I think your are on the right track with the ISO 68 oil. If you can bear it you will find threads on here about Myford oil and you will find plenty of varying opinions on the subject. I honestly don't think that a fairly low speed, smallish lathe used for hobby activity is going to be very demanding in terms of oil properties... except (here in the UK at least) corrosion protection during periods of inactivity. The screw cutting gears are light duty and need nothing more than a light coating of oil. The backgears take a good deal more load when in use. I tend to give mine a bit more oil (same stuff though) when I engage backgear... which is not all that often.

I wouldn't pull the spindle out just to remove your motor oil. It's really not necessary.

I suspect that your toolpost is intended for a different lathe. The original Faircut ones of this era definitely lack the 'shelf'. Sourcing something like that will probably be difficult so your best bet will probably be to modify one or mill a new one from a lump of steel.

Your compound locking screw and probably that second 'in between' hole dont appear on my compound and I suspect they are user mods.

If your oilers are threaded then they are probably not original so you will need to find something to fit the same threads. The thread will increase the risk of breakage I'm afraid but it's not something you can undo so all you can do is be cautious. When thinking about replacing them do remember that you now own a lathe and can make or modify things

I'm not sure I fully follow what you are saying about the handwheel(s) but if you are still having problems them maybe post some close up photos. My cross slide screw end float is adjusted in the same way as the main leadscrew. The compound simply has a nut and a lock nut. Both your cross slide and compound screws have dials so the adjustement arrangement may be different from mine.

Regards, Andy

Brian Morehen13/05/2020 11:33:16
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127 forum posts
11 photos

Hi Jacob

Looking at your pics the tool post holder appears to have a base on it , On my Faircut the cutting tools sit on top off the slide 3/8 tools line up great with the chuck centre, Another thought has your top slide been altered resulting in the height being raised diffecult to tell from pics., Cross slide slackness the small cylider thats fits on your leadscrew is the grub screw engageing in the leadscrew thread and fitting tight up to leadscrew holder at the end , your hand wheel should then fit tight onto the other side of your leadscrew holder , Any slackeness here before your cross slide moves must then be a slackness in the leadscrew nut, My lathe had this problem worn Phosfor Bronze nut. Leadscrew and nut replacement had made, Over the years lot of mods keep being made .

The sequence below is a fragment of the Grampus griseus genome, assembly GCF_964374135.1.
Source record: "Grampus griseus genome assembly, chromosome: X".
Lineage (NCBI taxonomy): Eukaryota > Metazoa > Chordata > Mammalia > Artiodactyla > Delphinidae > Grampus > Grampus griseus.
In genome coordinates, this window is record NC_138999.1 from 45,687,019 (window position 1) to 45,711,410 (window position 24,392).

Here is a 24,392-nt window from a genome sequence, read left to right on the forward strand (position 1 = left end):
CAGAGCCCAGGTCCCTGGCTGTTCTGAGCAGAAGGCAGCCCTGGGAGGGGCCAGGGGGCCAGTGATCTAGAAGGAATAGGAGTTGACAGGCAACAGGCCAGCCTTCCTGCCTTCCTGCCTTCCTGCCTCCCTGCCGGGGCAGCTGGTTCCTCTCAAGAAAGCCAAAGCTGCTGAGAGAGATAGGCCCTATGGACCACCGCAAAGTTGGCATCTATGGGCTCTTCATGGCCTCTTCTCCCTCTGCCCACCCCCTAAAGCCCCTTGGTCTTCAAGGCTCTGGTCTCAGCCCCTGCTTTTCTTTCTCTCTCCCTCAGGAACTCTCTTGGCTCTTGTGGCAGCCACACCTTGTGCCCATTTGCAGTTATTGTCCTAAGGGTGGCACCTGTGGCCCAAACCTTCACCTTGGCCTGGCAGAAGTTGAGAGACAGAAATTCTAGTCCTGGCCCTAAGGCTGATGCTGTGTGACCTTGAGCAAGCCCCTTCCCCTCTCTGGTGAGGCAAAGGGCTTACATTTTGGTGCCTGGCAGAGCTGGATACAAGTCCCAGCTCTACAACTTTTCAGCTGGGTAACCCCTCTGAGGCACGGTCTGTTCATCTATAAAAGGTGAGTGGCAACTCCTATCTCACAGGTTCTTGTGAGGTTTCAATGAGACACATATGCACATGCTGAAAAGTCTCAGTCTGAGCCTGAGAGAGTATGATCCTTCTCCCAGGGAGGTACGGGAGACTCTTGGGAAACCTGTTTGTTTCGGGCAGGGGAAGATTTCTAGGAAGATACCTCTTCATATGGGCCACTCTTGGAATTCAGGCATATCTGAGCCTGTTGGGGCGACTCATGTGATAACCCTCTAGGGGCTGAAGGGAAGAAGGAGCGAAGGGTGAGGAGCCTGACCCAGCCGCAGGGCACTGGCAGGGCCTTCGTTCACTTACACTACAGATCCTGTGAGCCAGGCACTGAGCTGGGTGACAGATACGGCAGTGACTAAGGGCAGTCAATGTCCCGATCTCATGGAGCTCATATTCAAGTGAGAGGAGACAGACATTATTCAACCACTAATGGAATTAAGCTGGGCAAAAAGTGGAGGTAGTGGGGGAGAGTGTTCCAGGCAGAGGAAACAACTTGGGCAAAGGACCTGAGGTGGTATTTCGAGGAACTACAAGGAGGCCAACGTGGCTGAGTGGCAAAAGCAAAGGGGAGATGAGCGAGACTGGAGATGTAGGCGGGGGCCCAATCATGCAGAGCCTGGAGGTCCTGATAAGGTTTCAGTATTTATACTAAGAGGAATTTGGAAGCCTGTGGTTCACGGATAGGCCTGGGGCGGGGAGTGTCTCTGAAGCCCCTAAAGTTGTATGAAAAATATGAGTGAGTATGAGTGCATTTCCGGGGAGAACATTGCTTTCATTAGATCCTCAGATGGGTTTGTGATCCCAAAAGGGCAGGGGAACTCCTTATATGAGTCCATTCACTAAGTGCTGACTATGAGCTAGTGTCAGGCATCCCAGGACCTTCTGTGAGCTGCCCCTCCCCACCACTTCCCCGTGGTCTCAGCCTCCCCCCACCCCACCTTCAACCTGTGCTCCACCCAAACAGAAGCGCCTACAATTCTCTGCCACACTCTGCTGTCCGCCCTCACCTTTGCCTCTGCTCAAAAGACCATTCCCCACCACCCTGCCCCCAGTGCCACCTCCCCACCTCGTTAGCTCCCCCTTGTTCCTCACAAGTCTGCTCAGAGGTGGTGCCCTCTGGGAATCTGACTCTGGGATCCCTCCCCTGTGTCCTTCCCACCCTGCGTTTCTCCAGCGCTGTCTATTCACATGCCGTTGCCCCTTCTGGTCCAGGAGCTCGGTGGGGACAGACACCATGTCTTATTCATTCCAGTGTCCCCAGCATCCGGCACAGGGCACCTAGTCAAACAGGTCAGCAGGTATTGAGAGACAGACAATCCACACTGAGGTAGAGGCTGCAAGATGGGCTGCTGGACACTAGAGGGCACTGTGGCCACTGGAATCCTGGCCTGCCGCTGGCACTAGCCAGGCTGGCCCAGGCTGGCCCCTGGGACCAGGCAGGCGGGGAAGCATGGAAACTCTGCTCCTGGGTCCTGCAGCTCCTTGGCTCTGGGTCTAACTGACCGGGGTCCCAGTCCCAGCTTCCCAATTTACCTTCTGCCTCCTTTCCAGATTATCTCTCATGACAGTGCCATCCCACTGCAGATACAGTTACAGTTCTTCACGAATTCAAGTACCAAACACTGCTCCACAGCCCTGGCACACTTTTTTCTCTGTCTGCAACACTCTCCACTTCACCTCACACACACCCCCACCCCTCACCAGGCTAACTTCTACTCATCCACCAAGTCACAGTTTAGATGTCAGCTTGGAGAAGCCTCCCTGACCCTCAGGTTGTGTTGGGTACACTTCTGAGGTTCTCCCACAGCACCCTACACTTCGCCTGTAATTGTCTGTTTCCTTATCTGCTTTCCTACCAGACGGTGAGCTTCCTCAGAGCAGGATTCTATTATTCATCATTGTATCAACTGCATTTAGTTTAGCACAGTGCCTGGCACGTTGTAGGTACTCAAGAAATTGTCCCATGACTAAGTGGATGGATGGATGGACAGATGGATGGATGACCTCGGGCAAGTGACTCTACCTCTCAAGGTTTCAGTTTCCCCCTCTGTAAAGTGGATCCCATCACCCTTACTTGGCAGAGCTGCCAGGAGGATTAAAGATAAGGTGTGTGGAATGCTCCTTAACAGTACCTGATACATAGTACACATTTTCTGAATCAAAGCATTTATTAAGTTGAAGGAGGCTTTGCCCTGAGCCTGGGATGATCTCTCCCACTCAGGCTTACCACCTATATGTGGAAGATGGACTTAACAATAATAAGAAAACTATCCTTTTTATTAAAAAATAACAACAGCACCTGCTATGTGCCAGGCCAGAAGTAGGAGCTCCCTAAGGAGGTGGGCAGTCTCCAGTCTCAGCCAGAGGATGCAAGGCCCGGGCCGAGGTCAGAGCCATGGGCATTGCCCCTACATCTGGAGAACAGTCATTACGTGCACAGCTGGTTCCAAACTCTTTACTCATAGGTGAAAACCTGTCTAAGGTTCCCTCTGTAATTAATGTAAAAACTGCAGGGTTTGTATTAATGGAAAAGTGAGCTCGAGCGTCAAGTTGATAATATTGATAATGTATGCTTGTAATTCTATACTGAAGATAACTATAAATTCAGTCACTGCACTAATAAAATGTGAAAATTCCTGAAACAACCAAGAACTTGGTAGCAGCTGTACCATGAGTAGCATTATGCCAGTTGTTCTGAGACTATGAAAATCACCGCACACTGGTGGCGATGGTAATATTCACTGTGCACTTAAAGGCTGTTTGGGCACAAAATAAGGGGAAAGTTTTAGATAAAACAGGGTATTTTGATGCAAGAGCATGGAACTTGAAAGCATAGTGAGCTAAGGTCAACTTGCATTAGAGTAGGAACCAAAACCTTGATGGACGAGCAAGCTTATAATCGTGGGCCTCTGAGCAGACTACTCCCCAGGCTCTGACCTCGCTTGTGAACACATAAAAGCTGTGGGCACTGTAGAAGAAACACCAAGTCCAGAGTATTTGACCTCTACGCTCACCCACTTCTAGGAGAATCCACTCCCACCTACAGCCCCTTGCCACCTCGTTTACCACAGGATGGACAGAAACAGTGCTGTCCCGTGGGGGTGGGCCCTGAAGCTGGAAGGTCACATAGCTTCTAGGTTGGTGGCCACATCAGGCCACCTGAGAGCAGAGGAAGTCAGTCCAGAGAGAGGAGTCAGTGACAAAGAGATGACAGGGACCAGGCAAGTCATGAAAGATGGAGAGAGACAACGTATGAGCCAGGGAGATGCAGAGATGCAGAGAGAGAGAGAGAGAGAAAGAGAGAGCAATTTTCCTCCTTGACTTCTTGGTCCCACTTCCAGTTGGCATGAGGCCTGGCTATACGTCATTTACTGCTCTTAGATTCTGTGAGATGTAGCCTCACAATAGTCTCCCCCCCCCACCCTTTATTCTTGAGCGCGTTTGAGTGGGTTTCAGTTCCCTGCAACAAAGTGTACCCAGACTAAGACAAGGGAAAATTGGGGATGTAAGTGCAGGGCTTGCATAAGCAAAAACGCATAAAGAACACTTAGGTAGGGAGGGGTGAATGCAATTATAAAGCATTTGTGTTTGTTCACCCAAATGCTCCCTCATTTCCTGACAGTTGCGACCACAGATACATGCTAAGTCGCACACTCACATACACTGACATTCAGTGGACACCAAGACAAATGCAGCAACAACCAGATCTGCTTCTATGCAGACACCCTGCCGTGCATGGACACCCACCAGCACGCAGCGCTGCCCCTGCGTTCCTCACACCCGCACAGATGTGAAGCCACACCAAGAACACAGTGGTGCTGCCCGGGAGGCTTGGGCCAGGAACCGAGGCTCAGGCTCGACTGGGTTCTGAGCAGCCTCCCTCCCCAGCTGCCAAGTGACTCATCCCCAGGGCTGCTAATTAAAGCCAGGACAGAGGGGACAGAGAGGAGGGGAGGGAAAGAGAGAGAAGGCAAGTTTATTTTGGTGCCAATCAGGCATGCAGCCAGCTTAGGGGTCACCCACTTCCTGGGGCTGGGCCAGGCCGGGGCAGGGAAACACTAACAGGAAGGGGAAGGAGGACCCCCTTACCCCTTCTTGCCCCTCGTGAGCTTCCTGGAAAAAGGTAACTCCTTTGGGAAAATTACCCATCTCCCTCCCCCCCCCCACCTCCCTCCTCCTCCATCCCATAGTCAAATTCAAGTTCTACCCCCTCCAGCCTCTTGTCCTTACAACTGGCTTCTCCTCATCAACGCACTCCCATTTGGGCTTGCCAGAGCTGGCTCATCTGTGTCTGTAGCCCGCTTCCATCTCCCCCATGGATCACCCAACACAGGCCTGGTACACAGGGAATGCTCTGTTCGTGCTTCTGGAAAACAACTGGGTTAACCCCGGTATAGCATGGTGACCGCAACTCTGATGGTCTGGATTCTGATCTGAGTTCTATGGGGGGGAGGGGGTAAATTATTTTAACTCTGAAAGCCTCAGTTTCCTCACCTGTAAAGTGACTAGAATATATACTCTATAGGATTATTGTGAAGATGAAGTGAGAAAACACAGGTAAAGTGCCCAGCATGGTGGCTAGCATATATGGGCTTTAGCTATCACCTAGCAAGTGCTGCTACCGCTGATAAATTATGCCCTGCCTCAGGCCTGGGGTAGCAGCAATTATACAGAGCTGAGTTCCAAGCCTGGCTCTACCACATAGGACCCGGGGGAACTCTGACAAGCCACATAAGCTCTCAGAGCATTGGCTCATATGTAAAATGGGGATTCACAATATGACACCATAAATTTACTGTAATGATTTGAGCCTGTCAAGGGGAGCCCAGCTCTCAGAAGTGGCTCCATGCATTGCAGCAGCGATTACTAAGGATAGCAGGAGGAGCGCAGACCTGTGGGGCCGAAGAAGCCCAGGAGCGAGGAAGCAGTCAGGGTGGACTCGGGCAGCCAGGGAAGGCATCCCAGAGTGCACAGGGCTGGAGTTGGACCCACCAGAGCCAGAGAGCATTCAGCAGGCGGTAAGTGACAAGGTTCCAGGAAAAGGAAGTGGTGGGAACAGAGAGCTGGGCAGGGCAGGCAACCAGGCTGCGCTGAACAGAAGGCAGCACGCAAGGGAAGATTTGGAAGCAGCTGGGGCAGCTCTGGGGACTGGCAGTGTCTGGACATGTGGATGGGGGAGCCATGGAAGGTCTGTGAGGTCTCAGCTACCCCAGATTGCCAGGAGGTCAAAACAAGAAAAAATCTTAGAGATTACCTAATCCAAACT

Regards Brian

Brian Morehen13/05/2020 11:48:34
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127 forum posts
11 photos

I wonder how many more Faircut owners there are around ,

Regards to all Brian

Andy Carlson13/05/2020 13:08:18
311 forum posts
124 photos
Posted by Brian Morehen on 13/05/2020 11:48:34:

I wonder how many more Faircut owners there are around ,

Regards to all Brian

At least three active on here

I've been in touch with a small number others via other forum sites, eBay, Facebook etc. and have sent messages to a few others that have not replied. No doubt there are many others 'under the radar'.

It's always going to be rather a niche though I suspect.

Pete.14/05/2020 00:30:00
253 forum posts
43 photos
Posted by Jacob Leonidou on 06/05/2020 10:02:26:

Posted by Pete. on 05/05/2020 14:33:04:

That looks like a nicely made little lathe, I'd like to see more of it as you resurrect it.

I might have pick your brains on the knife making, it's something I've been meaning to try for a while.

Where abouts are you located?

Unfortunately (or fortunately, depending on the way you look at it) i'm in Australia, but I'm happy to answer questions on knife making. I love talking about it. Here's one i prepared earlier:
img_6684.jpg img_6663.jpg

That handle is a work of art, very nicely done.